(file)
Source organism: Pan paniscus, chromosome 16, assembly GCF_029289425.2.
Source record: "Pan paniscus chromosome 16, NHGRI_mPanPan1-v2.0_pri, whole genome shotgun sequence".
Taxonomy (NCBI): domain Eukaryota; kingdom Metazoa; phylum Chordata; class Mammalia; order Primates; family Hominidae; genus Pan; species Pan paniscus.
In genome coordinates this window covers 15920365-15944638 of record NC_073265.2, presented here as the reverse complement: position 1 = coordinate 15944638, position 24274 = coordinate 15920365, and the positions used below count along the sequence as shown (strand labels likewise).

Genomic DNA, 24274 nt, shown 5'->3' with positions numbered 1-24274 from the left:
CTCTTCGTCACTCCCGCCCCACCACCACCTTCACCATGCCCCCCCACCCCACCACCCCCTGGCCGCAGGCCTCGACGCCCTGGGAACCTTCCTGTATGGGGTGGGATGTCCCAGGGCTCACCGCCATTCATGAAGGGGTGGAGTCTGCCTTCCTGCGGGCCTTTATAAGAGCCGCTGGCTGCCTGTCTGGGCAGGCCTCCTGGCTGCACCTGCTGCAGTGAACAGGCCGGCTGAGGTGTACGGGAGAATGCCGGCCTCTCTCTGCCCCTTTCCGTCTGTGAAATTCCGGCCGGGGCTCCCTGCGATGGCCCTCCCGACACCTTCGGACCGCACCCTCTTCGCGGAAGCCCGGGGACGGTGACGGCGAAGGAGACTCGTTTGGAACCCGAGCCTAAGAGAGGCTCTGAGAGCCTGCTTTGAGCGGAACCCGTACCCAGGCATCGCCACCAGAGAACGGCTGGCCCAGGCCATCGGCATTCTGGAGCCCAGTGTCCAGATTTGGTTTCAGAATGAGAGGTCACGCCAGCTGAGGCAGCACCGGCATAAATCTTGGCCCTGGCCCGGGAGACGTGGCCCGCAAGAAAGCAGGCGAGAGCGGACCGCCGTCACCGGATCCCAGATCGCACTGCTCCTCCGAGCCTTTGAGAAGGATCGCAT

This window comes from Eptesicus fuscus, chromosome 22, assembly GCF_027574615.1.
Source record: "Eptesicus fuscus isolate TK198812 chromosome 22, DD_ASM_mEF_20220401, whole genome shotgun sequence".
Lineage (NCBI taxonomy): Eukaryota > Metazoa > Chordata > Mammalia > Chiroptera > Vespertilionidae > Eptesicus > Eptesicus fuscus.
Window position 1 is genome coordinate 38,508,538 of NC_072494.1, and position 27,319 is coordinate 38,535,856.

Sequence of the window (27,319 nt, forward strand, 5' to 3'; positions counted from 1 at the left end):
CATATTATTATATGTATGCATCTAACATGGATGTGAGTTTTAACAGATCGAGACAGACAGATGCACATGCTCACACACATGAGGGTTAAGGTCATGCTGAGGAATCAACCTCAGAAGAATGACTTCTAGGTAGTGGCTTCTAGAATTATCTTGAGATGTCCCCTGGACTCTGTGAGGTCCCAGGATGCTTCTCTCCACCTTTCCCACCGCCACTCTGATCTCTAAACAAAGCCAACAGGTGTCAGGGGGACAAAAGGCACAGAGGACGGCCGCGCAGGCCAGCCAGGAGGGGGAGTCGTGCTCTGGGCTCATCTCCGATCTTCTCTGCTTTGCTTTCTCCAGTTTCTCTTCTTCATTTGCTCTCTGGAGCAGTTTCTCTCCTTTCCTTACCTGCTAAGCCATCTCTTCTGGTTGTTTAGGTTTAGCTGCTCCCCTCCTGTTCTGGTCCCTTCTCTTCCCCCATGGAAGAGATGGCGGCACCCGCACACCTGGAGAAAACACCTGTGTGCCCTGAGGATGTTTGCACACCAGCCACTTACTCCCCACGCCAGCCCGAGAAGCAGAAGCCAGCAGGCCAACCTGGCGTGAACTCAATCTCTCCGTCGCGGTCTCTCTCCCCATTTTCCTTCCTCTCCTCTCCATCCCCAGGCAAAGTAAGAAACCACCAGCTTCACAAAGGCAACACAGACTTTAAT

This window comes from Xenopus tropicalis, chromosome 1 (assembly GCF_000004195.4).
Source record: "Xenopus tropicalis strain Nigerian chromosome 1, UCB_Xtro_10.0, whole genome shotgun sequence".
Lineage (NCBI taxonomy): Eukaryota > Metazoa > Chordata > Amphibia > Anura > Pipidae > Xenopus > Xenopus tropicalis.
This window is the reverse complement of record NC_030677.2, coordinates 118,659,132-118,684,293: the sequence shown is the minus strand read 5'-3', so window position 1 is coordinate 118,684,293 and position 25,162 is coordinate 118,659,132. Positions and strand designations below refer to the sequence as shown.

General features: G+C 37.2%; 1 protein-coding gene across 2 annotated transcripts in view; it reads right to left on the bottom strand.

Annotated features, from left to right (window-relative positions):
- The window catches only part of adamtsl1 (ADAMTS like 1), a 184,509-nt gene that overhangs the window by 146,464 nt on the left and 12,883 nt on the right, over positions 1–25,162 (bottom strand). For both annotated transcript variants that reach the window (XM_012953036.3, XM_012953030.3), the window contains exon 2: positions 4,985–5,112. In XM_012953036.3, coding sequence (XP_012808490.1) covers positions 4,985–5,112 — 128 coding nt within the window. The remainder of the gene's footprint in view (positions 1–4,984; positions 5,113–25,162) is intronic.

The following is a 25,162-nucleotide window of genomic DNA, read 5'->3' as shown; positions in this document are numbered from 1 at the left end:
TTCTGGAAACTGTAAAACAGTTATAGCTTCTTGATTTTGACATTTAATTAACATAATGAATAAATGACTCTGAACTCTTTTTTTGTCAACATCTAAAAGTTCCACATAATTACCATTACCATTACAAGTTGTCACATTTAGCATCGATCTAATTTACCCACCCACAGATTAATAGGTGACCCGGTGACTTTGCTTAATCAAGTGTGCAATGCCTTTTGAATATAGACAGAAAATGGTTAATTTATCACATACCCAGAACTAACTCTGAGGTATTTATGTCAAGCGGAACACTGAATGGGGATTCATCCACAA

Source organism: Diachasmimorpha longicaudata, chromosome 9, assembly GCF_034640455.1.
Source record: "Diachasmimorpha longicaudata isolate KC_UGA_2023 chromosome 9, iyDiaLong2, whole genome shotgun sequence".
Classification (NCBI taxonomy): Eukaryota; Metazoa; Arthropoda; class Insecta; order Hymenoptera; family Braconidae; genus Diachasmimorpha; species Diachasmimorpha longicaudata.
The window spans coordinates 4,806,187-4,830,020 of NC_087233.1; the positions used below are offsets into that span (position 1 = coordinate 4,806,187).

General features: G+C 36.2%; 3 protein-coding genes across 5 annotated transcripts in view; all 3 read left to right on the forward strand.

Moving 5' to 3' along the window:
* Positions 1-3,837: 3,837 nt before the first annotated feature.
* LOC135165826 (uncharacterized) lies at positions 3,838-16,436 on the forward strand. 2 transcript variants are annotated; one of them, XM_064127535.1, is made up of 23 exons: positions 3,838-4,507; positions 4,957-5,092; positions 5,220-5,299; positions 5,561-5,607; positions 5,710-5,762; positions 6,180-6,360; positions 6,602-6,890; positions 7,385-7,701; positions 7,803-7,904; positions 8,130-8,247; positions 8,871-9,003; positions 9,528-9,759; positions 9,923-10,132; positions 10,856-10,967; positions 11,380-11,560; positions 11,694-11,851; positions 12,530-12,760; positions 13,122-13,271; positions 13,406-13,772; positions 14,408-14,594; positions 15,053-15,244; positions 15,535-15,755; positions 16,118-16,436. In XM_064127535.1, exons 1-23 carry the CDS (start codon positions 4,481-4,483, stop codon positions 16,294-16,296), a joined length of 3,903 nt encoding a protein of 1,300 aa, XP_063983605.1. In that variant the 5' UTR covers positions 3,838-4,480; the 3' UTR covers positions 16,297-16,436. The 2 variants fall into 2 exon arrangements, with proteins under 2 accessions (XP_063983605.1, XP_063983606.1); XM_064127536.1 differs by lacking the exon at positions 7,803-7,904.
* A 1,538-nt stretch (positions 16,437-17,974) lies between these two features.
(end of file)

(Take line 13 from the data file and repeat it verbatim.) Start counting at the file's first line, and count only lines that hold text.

This window comes from Xenopus tropicalis, chromosome 1 (assembly GCF_000004195.4).